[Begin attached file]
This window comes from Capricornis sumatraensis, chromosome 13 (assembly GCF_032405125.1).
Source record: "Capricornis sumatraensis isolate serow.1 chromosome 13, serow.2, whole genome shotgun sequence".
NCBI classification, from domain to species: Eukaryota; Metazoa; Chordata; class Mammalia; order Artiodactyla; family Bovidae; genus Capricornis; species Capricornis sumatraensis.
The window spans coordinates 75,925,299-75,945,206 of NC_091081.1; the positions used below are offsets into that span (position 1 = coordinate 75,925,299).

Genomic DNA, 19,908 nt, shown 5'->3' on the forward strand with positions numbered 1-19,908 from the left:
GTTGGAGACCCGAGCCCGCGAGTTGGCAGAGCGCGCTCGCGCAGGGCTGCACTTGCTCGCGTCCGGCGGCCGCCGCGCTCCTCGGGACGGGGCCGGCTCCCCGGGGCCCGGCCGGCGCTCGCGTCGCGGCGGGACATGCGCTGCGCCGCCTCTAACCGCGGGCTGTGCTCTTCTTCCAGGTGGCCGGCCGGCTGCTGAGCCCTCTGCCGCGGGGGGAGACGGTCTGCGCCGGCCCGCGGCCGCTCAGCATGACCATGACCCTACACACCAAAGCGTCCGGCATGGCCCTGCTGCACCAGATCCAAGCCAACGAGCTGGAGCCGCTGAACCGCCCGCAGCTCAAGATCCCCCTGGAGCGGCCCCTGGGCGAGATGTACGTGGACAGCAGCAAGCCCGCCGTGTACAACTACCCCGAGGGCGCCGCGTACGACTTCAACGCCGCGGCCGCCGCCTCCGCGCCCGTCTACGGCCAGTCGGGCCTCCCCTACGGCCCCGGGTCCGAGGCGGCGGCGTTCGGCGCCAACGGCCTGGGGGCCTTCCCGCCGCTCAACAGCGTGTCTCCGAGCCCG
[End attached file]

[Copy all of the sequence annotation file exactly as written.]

This window comes from Capricornis sumatraensis, chromosome 13 (assembly GCF_032405125.1).
Source record: "Capricornis sumatraensis isolate serow.1 chromosome 13, serow.2, whole genome shotgun sequence".
NCBI classification, from domain to species: Eukaryota; Metazoa; Chordata; class Mammalia; order Artiodactyla; family Bovidae; genus Capricornis; species Capricornis sumatraensis.
The window spans coordinates 75,925,299-75,945,206 of NC_091081.1; the positions used below are offsets into that span (position 1 = coordinate 75,925,299).

Genomic DNA, 19,908 nt, shown 5'->3' on the forward strand with positions numbered 1-19,908 from the left:
GTTGGAGACCCGAGCCCGCGAGTTGGCAGAGCGCGCTCGCGCAGGGCTGCACTTGCTCGCGTCCGGCGGCCGCCGCGCTCCTCGGGACGGGGCCGGCTCCCCGGGGCCCGGCCGGCGCTCGCGTCGCGGCGGGACATGCGCTGCGCCGCCTCTAACCGCGGGCTGTGCTCTTCTTCCAGGTGGCCGGCCGGCTGCTGAGCCCTCTGCCGCGGGGGGAGACGGTCTGCGCCGGCCCGCGGCCGCTCAGCATGACCATGACCCTACACACCAAAGCGTCCGGCATGGCCCTGCTGCACCAGATCCAAGCCAACGAGCTGGAGCCGCTGAACCGCCCGCAGCTCAAGATCCCCCTGGAGCGGCCCCTGGGCGAGATGTACGTGGACAGCAGCAAGCCCGCCGTGTACAACTACCCCGAGGGCGCCGCGTACGACTTCAACGCCGCGGCCGCCGCCTCCGCGCCCGTCTACGGCCAGTCGGGCCTCCCCTACGGCCCCGGGTCCGAGGCGGCGGCGTTCGGCGCCAACGGCCTGGGGGCCTTCCCGCCGCTCAACAGCGTGTCTCCGAGCCCG